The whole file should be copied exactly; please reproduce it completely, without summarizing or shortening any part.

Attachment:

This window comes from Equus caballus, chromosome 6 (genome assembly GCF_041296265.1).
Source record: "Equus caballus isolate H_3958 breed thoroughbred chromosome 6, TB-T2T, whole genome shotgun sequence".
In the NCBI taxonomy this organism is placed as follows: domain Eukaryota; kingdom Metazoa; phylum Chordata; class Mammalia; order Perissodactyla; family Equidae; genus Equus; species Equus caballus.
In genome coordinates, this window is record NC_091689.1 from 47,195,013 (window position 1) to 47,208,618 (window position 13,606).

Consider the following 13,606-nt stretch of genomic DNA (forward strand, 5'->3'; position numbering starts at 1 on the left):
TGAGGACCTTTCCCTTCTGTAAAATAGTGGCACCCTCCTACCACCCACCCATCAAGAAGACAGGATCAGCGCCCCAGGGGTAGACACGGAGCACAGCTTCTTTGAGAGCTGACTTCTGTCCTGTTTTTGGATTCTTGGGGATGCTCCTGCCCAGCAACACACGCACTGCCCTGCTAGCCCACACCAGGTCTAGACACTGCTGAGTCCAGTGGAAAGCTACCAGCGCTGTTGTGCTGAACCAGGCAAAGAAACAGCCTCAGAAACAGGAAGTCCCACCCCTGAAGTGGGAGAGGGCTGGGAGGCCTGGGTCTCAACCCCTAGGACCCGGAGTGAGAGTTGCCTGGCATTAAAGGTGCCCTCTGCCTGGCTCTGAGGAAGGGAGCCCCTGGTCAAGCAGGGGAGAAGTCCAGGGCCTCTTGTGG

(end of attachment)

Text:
This window comes from Equus caballus, chromosome 6 (genome assembly GCF_041296265.1).
Source record: "Equus caballus isolate H_3958 breed thoroughbred chromosome 6, TB-T2T, whole genome shotgun sequence".
In the NCBI taxonomy this organism is placed as follows: domain Eukaryota; kingdom Metazoa; phylum Chordata; class Mammalia; order Perissodactyla; family Equidae; genus Equus; species Equus caballus.
In genome coordinates, this window is record NC_091689.1 from 47,195,013 (window position 1) to 47,208,618 (window position 13,606).

Consider the following 13,606-nt stretch of genomic DNA (forward strand, 5'->3'; position numbering starts at 1 on the left):
TGAGGACCTTTCCCTTCTGTAAAATAGTGGCACCCTCCTACCACCCACCCATCAAGAAGACAGGATCAGCGCCCCAGGGGTAGACACGGAGCACAGCTTCTTTGAGAGCTGACTTCTGTCCTGTTTTTGGATTCTTGGGGATGCTCCTGCCCAGCAACACACGCACTGCCCTGCTAGCCCACACCAGGTCTAGACACTGCTGAGTCCAGTGGAAAGCTACCAGCGCTGTTGTGCTGAACCAGGCAAAGAAACAGCCTCAGAAACAGGAAGTCCCACCCCTGAAGTGGGAGAGGGCTGGGAGGCCTGGGTCTCAACCCCTAGGACCCGGAGTGAGAGTTGCCTGGCATTAAAGGTGCCCTCTGCCTGGCTCTGAGGAAGGGAGCCCCTGGTCAAGCAGGGGAGAAGTCCAGGGCCTCTTGTGG